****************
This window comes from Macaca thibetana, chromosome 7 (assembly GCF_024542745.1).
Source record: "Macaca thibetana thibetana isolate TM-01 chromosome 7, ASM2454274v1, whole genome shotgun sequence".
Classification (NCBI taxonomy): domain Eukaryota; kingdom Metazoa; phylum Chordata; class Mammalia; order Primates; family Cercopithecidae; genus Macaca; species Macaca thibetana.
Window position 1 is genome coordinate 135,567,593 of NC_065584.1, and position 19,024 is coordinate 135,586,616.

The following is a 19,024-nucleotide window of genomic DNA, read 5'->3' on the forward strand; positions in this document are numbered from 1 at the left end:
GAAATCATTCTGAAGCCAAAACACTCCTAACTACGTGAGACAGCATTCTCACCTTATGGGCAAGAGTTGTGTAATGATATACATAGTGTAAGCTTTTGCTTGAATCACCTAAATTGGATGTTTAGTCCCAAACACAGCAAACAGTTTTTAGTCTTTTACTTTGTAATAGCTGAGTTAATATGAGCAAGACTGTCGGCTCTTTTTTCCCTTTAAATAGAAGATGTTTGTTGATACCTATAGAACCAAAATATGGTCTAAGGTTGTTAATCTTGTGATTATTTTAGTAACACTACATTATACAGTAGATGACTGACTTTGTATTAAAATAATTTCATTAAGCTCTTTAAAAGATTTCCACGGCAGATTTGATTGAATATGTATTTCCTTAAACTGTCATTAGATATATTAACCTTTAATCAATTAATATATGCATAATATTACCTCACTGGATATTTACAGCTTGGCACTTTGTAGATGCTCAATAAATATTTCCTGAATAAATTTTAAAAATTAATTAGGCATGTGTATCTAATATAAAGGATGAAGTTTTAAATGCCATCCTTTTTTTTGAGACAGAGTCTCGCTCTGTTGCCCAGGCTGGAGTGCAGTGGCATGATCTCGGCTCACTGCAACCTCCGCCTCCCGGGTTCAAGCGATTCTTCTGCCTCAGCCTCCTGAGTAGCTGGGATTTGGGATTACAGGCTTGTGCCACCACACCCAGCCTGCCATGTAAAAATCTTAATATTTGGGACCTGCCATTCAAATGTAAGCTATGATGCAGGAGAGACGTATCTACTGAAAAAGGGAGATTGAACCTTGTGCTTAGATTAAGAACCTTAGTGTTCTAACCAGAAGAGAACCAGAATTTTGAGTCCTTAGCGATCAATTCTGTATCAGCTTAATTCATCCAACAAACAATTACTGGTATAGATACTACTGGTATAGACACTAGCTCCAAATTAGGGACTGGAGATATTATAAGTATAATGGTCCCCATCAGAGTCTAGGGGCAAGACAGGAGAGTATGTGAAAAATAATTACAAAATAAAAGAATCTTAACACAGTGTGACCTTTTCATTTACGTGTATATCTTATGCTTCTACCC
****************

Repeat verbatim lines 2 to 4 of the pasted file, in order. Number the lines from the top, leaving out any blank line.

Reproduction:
Source record: "Macaca thibetana thibetana isolate TM-01 chromosome 7, ASM2454274v1, whole genome shotgun sequence".
Classification (NCBI taxonomy): domain Eukaryota; kingdom Metazoa; phylum Chordata; class Mammalia; order Primates; family Cercopithecidae; genus Macaca; species Macaca thibetana.
Window position 1 is genome coordinate 135,567,593 of NC_065584.1, and position 19,024 is coordinate 135,586,616.